Statue in Leicester Square, London
April 23rd marked the traditionally observed anniversary of Shakespeare's birth in 1564, as well as the date of his death in 1616. The exact dates are in dispute by historians, just as the authorship of his plays is constantly under scrutiny by scholars. In any case...
"Words, words, mere words, no matter from the heart"...We owe quite a debt to the Bard for his contribution to the English language. Scholars credit him with the invention of more than 1,700 new words -- words and phrases that we hear and we use every day. Do these sound familiar: Dauntless, deafening, dishearten? Gloomy, gossip, green-eyed? Laughable, lonely, luggage? Madcap, majestic, monumental? Scuffle, swagger, and zany?
The words and quotes of the William Shakespeare can be found everywhere! His quotations can be heard on the radio and television on a daily basis. Did you know that "What the dickens" was one of the quotes used by William Shakespeare, long before Charles Dickens was born? Other famous Shakespearean quotations such as "I'll not budge an inch", "We have seen better days" ,"A dish fit for the gods" are all used frequently and, almost as a parody, the expression it's "Greek to me" is often used to describe a frustrated student's view of Shakespeare's work! Politicians dig deep into their pool of William Shakespeare quotes and quotations such as "Fair Play", "Foregone Conclusion ", "One Fell Swoop", and "Into Thin Air ". Furthermore, other Shakespearean quotes such as "to thine own self be true" have become widely spoken pearls of wisdom. So quotes from William Shakespeare have now become household words and sayings - and just to emphasise the point "household word" is also one of the Bard's 'anonymous' quotations! (source: www.william-shakespeare.info)
Why Shakespeare never fails to get brains buzzing:
Robert McCrum said this, in THE OBSERVER on guardian.co.uk, Sunday April 24 2011:
The magic that Shakespeare works with language is a commonplace of literary commentary, but it also answers to neurological analysis. Since 2006, Professor Philip Davis of Liverpool University has been studying the effects of Shakespeare on the human brain.
Using EEG and fMRI scanning techniques, Davis has been testing individual responses to some of the playwright's most daring innovations. "I had an intuition," he says, "that functional shifts of syntax in Shakespeare might have an impact on the pathways of the brain, which is an extraordinary internal theatre."
Davis will take a sentence, for example Albany's charge to Goneril in King Lear: "A father, and a gracious aged man... have you madded." This is an ungrammatical, highly energised compression. MRI scans suggest that it evokes a powerful neurological response. In the words of his collaborator Dr Guillaume Thierry: "The Shakespearean functional shift appears to prompt activation in the visual association cortex, ie in regions normally activated by visualisation; that is, the mind's eye."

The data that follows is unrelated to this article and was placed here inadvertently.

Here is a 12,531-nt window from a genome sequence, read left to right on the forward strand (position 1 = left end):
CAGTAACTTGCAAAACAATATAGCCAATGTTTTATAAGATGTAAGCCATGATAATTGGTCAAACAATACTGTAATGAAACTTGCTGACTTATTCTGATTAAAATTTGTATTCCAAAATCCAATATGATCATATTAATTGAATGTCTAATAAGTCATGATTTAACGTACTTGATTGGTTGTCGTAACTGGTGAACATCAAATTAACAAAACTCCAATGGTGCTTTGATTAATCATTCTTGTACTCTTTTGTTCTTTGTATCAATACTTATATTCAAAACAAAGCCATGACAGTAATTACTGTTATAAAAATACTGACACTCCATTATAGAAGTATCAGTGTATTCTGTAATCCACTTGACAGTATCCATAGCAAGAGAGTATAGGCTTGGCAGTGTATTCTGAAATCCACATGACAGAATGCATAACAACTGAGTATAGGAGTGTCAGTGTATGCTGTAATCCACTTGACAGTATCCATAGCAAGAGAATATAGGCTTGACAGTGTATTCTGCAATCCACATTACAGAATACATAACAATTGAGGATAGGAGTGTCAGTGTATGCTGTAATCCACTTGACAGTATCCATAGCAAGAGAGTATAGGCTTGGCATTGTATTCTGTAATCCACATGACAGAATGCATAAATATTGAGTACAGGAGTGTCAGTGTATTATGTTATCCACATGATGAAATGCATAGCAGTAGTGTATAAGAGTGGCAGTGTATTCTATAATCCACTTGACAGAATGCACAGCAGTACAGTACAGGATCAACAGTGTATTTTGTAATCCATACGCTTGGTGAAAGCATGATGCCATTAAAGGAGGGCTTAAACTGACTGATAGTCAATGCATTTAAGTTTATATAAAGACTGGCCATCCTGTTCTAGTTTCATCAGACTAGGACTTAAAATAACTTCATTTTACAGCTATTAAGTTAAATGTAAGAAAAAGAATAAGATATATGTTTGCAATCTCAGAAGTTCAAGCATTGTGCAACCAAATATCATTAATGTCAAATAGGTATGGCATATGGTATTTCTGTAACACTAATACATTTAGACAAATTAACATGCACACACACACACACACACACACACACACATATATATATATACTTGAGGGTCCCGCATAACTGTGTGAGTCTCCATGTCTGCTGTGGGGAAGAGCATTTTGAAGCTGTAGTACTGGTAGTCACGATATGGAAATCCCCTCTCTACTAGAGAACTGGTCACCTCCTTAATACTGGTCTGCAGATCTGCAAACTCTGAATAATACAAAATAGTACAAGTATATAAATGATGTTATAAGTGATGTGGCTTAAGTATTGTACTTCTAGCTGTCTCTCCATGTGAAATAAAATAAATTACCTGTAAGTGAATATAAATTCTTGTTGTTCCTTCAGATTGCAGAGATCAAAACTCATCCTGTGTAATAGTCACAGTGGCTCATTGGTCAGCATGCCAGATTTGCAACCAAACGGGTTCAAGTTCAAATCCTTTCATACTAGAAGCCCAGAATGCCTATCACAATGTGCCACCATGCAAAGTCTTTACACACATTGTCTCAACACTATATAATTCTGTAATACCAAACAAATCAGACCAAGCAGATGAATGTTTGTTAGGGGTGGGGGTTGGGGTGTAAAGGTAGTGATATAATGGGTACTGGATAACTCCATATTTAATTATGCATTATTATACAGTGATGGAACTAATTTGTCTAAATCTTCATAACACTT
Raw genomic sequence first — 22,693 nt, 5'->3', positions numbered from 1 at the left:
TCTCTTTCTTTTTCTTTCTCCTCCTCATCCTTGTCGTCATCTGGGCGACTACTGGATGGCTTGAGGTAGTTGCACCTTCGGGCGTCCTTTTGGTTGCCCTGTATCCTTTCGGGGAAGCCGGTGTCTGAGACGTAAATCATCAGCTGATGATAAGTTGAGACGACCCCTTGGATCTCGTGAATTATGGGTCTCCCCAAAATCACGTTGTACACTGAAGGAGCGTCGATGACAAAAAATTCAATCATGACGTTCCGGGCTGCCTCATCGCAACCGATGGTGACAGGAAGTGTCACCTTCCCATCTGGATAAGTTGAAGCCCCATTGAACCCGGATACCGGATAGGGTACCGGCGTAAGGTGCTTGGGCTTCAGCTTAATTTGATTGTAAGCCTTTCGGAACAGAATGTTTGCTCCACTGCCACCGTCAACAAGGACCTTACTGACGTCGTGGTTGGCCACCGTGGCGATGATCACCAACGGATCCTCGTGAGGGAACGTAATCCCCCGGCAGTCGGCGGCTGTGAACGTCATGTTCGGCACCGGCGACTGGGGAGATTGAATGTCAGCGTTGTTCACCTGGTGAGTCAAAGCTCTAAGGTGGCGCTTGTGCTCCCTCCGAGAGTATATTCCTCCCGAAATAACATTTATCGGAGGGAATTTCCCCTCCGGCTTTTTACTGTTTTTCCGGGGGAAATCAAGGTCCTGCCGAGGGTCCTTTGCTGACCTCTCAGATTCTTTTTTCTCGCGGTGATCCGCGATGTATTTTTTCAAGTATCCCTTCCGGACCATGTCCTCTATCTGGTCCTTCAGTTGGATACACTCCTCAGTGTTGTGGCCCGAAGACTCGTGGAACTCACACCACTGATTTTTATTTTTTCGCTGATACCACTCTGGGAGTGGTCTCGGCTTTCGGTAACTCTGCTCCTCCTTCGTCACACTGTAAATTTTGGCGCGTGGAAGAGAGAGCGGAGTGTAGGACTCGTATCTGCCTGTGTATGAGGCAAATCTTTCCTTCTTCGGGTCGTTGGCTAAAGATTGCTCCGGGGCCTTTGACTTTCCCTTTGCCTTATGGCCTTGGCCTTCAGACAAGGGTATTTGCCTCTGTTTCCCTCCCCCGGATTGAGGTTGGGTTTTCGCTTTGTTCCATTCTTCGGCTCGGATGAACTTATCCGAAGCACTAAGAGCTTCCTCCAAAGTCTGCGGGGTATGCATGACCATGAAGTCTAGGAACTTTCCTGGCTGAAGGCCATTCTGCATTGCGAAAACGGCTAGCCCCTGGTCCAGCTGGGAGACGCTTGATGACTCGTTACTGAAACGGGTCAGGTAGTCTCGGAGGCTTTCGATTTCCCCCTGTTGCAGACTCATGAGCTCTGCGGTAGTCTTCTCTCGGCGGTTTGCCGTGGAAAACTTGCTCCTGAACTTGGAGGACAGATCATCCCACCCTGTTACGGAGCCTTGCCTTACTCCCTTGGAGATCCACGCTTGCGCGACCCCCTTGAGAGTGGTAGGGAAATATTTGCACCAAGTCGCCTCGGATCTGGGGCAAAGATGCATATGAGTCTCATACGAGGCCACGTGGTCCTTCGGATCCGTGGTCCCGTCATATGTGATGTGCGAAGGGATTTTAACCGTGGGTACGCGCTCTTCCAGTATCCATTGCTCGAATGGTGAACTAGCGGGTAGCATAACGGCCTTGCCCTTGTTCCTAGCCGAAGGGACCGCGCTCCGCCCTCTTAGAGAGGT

Shakespeare and the Elizabethans loved to use language in new ways. Davis shows that this brilliance has a cerebral dividend. Lines such as Albany's, he says, are "a way of upping the attention level, what we might call the 'wow factor'". Subjecting Shakespeare to an MRI scan might seem an abstruse piece of scientific reduction, but it's an apt reminder that Shakespeare's language, like all great literature, is all about neural excitement.
(read the whole article HERE)
SHAKESPEARE FOR KIDS?
TALES FROM SHAKESPEARE by Charles and Mary Lamb. (grades 6 and up) Product description: In the twenty tales told in this book, Charles & Mary Lamb succeeded in paraphrasing the language of truly adult literature in children’s terms. The Lambs provide a real feast of plain fare, and flavor it with as many tasty tidbits of Shakespearean language as they felt the young reader could easily digest.
JUST FOR FUN-
You might want to check out Lois Burdett's series, SHAKESPEARE CAN BE FUN. (ages 7-12) To see excerpts from HAMLET, click HERE. Though not at all pure Shakespeare verse, you might garner some fun ideas for your students/children from these books. ( The reading of them probably won't match the fun her elementary students had in creating them.) Her titles, illustrated by the students and resulting from an intensive project she did with them, include:
HAMLET; ROMEO AND JULIET; A MIDSUMMER NIGHT'S DREAM; MACBETH; MUCH ADO ABOUT NOTHING; TWELFTH NIGHT; THE TEMPEST
For Listening... (to read my past post about JIM WEISS, click HERE)
Jim Weiss Storytelling: ROMEO AND JULIET (ages 8-Adult)
Jim Weiss Storytelling SHAKESPEARE FOR CHILDREN (A Midsummer Night's Dream &Taming of the Shrew, ages 8-Adult)
Fun website for kids from FOLGER SHAKESPEARE LIBRARY